Like all Oxford Colleges, Worcester is an independent self-governing institution established by Royal Charter within the University of Oxford. The College is a charity, and members of the Governing Body (the Provost and the 48 Governing Body Fellows) are legally its Trustees. As part of the process of registering with the Charities Commission in 2011 a number of changes to the College’s Statutes (which are available online) were made.
The Governing Body is chaired by the Provost (Professor Sir Jonathan Bate). Its membership comprises all Official Fellows (Tutorial and Non-Tutorial) and Professorial Fellows (persons whose posts are Statutory Professorships of the University or are similarly ranked by it, and are permanently attached to this College). There are four categories of Fellowship – Research, Supernumerary, Emeritus and Honorary – of which the first two may be elected to membership of the Governing Body. At present the Governing Body has 33 Official Tutorial Fellows (of which 11 have the title of Professor), 1 Official Non-Tutorial Fellow, 6 Professorial Fellows, and 8 Supernumerary Fellows (of whom 4 have the title of Professor) as members.
The Governing Body has regular meetings each term. In addition, the Governing Body is serviced by a range of committees and much of the business will arise from their reports and/or recommendations. As Trustees, Governing Body Fellows are required to take an active part in the governance of the College, and are expected to attend meetings where major questions of College policy are decided. If a Governing Body Fellow is unable to attend, apologies should be conveyed via the Secretary to the Governing Body.
Fellows (or other members of the Senior Common Room via a Fellow) may raise matters of academic, financial or domestic concern through these committees or, if urgent, at a meeting of the Governing Body itself. In addition to raising issues through the committee structures, any member of College may also discuss concerns, in confidence, with the Vice-Provost or Provost.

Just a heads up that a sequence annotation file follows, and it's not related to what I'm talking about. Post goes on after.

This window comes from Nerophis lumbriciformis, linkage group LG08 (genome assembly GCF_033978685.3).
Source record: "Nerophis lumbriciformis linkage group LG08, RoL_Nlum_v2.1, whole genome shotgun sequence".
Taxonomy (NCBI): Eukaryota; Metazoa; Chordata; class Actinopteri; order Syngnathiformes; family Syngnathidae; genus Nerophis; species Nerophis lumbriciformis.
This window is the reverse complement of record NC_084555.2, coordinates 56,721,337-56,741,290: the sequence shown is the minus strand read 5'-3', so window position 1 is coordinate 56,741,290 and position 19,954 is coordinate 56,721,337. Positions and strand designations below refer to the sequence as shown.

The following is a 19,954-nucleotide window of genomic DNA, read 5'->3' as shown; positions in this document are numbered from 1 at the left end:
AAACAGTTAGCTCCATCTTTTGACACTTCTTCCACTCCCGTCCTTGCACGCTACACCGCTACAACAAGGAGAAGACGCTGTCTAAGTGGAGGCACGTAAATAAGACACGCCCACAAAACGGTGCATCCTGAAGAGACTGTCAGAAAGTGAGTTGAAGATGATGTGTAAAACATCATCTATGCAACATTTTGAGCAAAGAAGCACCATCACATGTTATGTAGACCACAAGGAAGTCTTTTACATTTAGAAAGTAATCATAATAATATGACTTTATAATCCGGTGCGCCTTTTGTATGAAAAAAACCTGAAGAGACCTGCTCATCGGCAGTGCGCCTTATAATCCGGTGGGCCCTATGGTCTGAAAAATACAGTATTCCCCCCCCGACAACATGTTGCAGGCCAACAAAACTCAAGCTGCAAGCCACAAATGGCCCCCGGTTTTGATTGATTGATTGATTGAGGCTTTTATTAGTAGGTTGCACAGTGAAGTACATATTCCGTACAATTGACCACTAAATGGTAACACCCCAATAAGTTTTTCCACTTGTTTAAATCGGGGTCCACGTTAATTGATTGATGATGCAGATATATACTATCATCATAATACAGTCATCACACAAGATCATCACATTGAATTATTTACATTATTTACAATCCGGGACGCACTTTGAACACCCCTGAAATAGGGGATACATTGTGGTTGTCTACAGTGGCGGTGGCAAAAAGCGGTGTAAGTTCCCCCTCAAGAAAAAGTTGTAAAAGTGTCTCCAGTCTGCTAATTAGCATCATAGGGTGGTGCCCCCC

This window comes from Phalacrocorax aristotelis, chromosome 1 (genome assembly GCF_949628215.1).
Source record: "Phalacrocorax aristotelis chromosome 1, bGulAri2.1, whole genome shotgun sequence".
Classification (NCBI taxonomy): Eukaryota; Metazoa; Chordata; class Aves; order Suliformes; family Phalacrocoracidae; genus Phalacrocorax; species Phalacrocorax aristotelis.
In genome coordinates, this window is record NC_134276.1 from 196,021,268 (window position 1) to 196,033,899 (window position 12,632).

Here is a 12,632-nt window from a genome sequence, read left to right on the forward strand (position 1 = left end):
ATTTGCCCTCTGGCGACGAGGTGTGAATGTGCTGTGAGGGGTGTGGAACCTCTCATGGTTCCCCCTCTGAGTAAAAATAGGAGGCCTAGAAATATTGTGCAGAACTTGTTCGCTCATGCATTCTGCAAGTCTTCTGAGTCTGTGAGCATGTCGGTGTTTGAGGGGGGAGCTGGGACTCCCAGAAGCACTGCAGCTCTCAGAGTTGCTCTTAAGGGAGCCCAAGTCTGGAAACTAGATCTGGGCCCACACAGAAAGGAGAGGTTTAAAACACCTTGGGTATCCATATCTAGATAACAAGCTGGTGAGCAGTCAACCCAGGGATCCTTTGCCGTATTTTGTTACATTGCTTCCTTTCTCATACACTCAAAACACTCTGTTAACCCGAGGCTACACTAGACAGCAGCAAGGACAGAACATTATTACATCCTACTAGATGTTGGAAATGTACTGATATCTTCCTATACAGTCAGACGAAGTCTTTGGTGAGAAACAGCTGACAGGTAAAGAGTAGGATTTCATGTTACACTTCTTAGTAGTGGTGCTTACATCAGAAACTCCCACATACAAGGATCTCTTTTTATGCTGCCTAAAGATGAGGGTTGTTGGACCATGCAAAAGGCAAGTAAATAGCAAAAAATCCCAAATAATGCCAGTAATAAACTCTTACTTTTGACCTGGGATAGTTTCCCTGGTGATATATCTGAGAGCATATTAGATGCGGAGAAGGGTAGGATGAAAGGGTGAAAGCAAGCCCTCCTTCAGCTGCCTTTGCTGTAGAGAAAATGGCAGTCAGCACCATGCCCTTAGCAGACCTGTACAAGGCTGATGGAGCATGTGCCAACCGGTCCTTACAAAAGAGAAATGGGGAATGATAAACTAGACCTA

It is important for Fellows, and indeed anyone in receipt of income or benefits-in-kind from the College, to be sensitive to situations in which there may be, or be perceived by others to be, an actual or potential conflict of interest between the College as an institution and the Fellow or other members of a Governing Body Committee. The Provost or the Fellow chairing a Committee must be alerted to any such situation: the conflicted member may be required to refrain from speaking, voting, or even attending when a particular item is under discussion. It is the practice of the Governing Body for Fellows to go out of the room when something which relates to them as an individual is to be discussed or decided, even where this is wholly or largely formal (e.g. the granting of sabbatical leave to which the Fellow is entitled under University regulations). As of the 2012-13 academic year, all Governing Body and Committee meetings begin with an opportunity for the declaration of interests. All new Governing Body Fellows are provided with a copy of the College Statutes and are responsible for reading them and acting in accordance with them.